I watched Bitten when the first season popped up on Netflix and fell in love. It’s a forbidden love story about werewolves. I’m a sucker for werewolf stories (I actually have one in my arsenal to write). I think that werewolves are the sexiest monsters out there and this show proved it. Elena is the only female werewolf because typically wolves are born, not bitten and the gene is only passed through men. Elena is bitten by her former lover Clay, the Alpha (Jeremy)’s son. The Pack is basically the werewolf mafia. Elena left the Pack and is living in Toronto with her boyfriend Philip when the story starts. She only changes when absolutely necessary and tries to keep the wolves at bay. It’s an interesting premise and I was sucked in immediately by the dramatic dialogue in the show. When I finally read the book I discovered the show writers took lines straight from the book. Which was awesome. But slowly I began to appreciate the differences between the show and the book, starting with the relationship between her and Clay.


In the show there is epic music and a build up of tension between Elena and Clay. In the book there is none of that. The tension slams into you in the third chapter. It was kind of a relief. There’s a lot of angst in the show about who she should be with. There’s a little of that in the book, but most of it is denial. We all know who she’s gonna end up with from the third chapter. She allows herself to be manipulated by Clay. She justifies it and claims it isn’t cheating on Philip. Really, it sounds like she’s trying to justify cheating on Clay. They act like a couple the whole book. The show is much more about the back and forth, WHO WILL SHE CHOOSE? drama. I appreciated the lack of that and more of the inward struggle she has.


The other big difference is that Logan is the first to die. In the show, Logan is Elena’s BFF and werewolf shrink. In the book she is looking forward to seeing him, but he has ONE LINE before he ends up dead. Since he’s a whiner and all around drama queen in the show, I liked that he died first. It was a relief. The show takes us down a completely different story line, where his girlfriend, Rachel ends up preggers with his werewolf son. It’s kind of awful. Also, Antonio dies in the show. It’s very dramatic and sad (I cried) but he managed to tell Nick his mother’s name before fading away and that leads to a plot line in season 2. Which was cool. HE NEVER DIES IN THE BOOK. I was sooooo happy, because Antonio is AWESOME.

One thing I will say about the show is that most of the characters (with the exception of Elena and Jeremy) are true to how they are portrayed in the book. Jeremy in the show is very outwardly loving and compassionate and in the book that’s all inside. At the end of the book Elena realizes that she chose Philip because he was like Jeremy. It’s a big moment for her. Elena herself is less conflicted than she is in the show. She’s also way more of a badass than the TV version.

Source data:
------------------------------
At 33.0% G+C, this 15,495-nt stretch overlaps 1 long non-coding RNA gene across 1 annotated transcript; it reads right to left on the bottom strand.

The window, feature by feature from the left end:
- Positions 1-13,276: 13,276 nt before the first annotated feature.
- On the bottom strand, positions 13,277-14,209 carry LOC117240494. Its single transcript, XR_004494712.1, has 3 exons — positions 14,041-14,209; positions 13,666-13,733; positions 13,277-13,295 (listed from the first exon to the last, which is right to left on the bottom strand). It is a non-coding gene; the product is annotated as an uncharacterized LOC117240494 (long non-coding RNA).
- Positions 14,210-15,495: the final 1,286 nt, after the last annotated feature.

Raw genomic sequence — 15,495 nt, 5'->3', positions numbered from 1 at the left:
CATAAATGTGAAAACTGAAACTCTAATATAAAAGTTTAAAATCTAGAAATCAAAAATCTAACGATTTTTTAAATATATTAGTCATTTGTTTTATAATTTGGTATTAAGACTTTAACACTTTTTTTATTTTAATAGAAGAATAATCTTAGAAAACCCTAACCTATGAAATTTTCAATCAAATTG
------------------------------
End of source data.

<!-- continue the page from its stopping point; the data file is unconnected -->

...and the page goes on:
Who is this? Malcolm is a footnote in the book and become the grand conspirator in the show. WTF? Like, why is he even there? THIS IS RIDICULOUS.

The biggest difference is that the TV show tries to put all the confusion into one giant conspiracy. It makes it less about the characters and more about the plot and that is truly sad. It has Elena forgiving Clay not because she realizes he actually saved her life when he bit her (because in the book she knows what happened the whole time), but because she realizes she isn’t actually human anymore and accepts the fact that she’s a violent person. It isn’t Clay’s fault or her werewolf self. It’s her and she accepts herself. It’s pretty great.

I loved the show and reading the book kind of destroyed that, but it will always have a special place in my heart (and I’m still freakishly excited about the third season). I don’t know if the second book will be good, but I think I’ll read it and find out how the show bastardizes that one. Ha.

Best Books of 2015

Maybe this is a bit late, but I decided to do a top ten list of the books I read in 2015, because while I read a lot, there were only a few that were worth recommending.

Books of 2015

These are in no particular order:

  1. Frankenstein by Mary Shelley. I enjoyed this classic soo0 much. Always read classics.
  2. Argo: How the CIA and Hollywood Pulled Off the Most Audacious Rescue In History by Antonio Mendez and Mike Baglio. This book was ridiculously awesome and taught me a lot about my country. If you haven’t read it yet, do it. And, no, watching the movie doesn’t count.
  3. Abigail Adams by Woody Holton. Abigail Adams has always been a hero of mine, but I respect her way more now. In a time when women didn’t have many rights, she decided that she would change that. She’s one of the first women to write a will (because legally anything she owned was actually her husband’s). She’s the coolest and Woody Holton did a great job showing her flaws as well as her attributes.
  4. Persepolis by Marjane Satrapi. This is only the first volume and I am anxious to get my hands on the second. The art is good. The stories are captivating, and it’s one of those books I could walk away from and come back to, which I appreciated.
  5. Written In Red, Murder of Crows, and Vision in Silver by Anne Bishop. This series has captivated me. I’m in love, but I can’t say that I have any character crushes. It’s a first. The next book comes out in March and I can hardly wait.